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We had a nice walk/trot around the lush Palmerie–about 20 minutes is all you want and need on a camel–before heading back to the hotel for a much needed rest before spending the afternoon shopping around town.  I’d highly recommend Marrakech by Air for the sunrise/morning excursion.

The following morning, we packed our bags, waved goodbye to Marrakech and drove about an hour up to Asni, a small town in the Atlas Mountains.  We made it in time to explore the weekly market.  The men, who primarily do all the food shopping, swarm in, haggle, and load up their donkeys with the weeks’ provisions.

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20150403-IMG_2805Food stalls, where you can have your meats and tagines cooked while you do your shopping.

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20150403-IMG_2810The ‘parking lot’ at the rear of the market.  

After the market, we made our way a little further up the mountain to Kasbah Tamadot, a sprawling home that was bought and completely restored as a small hotel in 2002.  We stayed here for a very enjoyable two nights and didn’t do more than eat, hike, and relax.  Despite some chilly and foggy weather on our last day, it was perfection.

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20150404-IMG_2858Berber village along our hike where we enjoyed tea at the home of a friend of our guide.

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After five fun-filled days, we parted ways with my parents and returned to London, bringing many memories and the sun (but not the heat) back with us from Morocco.  It was an amazing trip that will stay in our Top 5 for a long time to come.  Thank you Mom and Dad!!!!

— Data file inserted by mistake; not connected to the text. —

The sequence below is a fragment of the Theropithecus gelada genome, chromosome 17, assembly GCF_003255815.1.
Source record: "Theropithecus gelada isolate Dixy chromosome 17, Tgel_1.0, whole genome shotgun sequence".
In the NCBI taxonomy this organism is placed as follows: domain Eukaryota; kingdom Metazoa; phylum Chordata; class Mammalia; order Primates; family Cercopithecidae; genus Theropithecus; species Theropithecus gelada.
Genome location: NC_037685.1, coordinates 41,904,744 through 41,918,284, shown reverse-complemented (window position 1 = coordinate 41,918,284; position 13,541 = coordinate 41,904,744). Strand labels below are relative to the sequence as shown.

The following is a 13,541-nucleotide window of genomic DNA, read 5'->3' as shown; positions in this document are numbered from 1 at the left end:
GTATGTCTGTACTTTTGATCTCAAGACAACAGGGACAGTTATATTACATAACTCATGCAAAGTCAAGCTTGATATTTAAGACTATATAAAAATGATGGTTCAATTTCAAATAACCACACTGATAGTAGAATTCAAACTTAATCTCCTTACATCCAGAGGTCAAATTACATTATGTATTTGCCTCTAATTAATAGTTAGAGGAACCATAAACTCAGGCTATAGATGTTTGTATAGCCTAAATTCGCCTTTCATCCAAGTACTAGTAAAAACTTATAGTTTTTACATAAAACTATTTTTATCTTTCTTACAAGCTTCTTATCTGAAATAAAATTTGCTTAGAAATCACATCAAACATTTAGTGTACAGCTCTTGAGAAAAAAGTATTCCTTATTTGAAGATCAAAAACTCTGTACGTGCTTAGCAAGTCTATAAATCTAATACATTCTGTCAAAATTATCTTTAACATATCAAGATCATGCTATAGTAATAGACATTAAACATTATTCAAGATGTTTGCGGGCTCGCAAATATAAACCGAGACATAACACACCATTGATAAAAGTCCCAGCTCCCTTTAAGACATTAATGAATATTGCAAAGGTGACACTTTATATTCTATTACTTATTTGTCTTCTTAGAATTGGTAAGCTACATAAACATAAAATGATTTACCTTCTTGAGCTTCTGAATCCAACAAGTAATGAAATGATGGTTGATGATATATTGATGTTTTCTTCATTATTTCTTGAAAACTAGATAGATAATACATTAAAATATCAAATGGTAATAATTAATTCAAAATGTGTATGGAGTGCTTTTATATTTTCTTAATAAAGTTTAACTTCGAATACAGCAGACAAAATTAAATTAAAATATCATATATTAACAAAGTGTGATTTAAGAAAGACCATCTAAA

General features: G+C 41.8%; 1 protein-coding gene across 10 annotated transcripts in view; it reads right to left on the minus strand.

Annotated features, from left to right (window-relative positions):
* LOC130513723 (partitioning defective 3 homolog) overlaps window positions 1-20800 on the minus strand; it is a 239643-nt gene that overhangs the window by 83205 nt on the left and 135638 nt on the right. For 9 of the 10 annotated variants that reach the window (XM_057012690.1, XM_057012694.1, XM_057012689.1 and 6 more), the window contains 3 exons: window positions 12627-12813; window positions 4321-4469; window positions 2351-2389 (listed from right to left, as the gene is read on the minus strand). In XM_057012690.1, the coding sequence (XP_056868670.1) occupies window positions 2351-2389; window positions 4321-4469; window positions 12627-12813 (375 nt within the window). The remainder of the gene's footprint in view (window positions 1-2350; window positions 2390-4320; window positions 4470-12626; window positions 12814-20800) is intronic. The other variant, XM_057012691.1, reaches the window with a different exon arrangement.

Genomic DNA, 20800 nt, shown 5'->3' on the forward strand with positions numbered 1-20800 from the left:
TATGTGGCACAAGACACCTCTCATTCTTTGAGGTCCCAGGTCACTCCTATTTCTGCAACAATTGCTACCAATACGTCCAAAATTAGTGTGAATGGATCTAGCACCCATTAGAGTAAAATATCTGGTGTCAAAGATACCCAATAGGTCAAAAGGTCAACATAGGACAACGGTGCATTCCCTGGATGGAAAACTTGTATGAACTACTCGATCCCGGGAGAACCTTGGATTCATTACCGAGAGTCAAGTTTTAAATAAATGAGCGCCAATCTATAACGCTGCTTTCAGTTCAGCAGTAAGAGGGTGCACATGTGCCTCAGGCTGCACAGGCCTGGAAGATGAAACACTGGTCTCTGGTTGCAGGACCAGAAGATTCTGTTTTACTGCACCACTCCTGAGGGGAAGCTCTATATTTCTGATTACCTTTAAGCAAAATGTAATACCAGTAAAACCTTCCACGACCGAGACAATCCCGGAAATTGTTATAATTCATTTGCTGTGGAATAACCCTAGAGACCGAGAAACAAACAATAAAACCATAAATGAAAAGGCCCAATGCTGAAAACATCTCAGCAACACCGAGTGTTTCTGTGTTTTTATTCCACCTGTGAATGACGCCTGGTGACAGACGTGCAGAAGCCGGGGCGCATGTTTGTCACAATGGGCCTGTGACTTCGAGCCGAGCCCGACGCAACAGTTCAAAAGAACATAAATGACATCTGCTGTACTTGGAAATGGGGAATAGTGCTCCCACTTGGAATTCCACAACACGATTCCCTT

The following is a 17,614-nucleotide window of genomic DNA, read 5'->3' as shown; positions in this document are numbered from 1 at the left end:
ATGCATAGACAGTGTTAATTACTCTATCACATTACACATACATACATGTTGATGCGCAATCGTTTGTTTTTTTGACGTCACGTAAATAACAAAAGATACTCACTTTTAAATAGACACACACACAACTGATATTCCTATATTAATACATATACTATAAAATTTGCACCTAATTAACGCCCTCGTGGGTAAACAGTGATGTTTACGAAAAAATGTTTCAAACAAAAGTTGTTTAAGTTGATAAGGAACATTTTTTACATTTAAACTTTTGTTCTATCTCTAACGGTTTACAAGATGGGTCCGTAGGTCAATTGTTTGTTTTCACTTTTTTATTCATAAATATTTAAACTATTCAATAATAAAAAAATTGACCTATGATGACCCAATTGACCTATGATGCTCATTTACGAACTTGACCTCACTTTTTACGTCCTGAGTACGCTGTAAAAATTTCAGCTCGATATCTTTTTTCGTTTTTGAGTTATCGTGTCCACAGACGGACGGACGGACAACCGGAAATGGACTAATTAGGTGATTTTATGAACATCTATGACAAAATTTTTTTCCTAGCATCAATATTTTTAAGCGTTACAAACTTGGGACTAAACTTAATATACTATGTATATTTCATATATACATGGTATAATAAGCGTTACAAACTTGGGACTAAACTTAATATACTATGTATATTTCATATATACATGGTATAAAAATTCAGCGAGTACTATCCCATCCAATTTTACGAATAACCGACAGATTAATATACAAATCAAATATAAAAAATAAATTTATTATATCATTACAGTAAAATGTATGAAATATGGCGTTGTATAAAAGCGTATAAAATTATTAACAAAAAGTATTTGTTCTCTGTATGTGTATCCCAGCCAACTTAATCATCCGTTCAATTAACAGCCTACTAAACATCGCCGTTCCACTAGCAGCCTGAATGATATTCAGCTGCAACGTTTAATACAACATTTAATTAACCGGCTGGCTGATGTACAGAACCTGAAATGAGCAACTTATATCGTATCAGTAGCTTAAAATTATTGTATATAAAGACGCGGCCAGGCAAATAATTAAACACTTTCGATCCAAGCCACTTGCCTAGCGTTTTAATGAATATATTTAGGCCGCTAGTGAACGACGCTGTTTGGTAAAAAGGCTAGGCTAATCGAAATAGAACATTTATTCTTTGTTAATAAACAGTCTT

Stay

Villa des Orangers in Marrakech was fantastic.  The service was some of the best we’ve ever hard, and with 27 rooms, the size was perfect.  Very comfortable bedrooms, plenty of common areas to lounge in (the pools are beautiful), and breakfast and lunch, served wherever you would like around the hotel, are included in the rate.   A true oasis in the heart of the city.

Kasbah Tamadot is Richard Branson’s heavenly retreat high up in the Atlas Mountains, about an hour from Marrakech. With just 19 rooms and 8 Berber tent-suites, it is another intimate stay with service, food, and comfort that would be hard to beat.  The grounds are extensive with beautiful views of the Atlas mountains and plenty space to explore.  Definitely a splurge but highly recommend!

Eat

Tagine, couscous, and lots of mint tea! Traditional Moroccan high above Jemma al Fnaa Square at Le Marrakchi.  Ask for a table by the window so you can see the action below.  Touristy, but good food, attractive dining room, and not overly priced.  Pre-dinner drinks on the terrace at La Mamounia followed by a break from Moroccan at Catanzaro, an Italian place serving simple pizzas in the new town. It’s very popular with the locals and a reservation is needed (though we got one the same-day).  A wonderful and full-on birthday dinner in the garden at Dar Moha. Traditional Moroccan set menu with a modern twist, pool-side music entertainment, in a beautiful 19th-century riad and former home of Pierre Balmain.

TTN

*The airport is about 20 minutes outside of the center of town.  Pre-book your taxi or a driver via your hotel so they will know exactly where to go.

*Within the souks and medina, there are very few street signs.  Most streets will lead you back to the Jemma al Fna square, but you need to be ready to get lost or hire a guide for the day to show you around.

*Bring plenty of small change, people do not help for free.  Expect to pay a few Dirham to anyone who helps with directions, takes a photo of your, or lets you take a photo of them (especially in Jemma al Fna sq)

*Moroccans eat on the later side with most restaurants not serving until 7pm.  8:30 or 9pm is a standard time to book.

*Bring hand sanitizer and don’t eat foods that would have been washed in water (lettuce, etc) and not cooked.  No one in our group got sick, and we were eating some salads by the end of the trip, but best to be safe.

*The Moroccan Dirham is a closed currency, meaning you can’t really exchange it back into your home currency, so only take out what you think you’ll need.  We didn’t have trouble finding ATM’s and could use credit cards in all restaurants.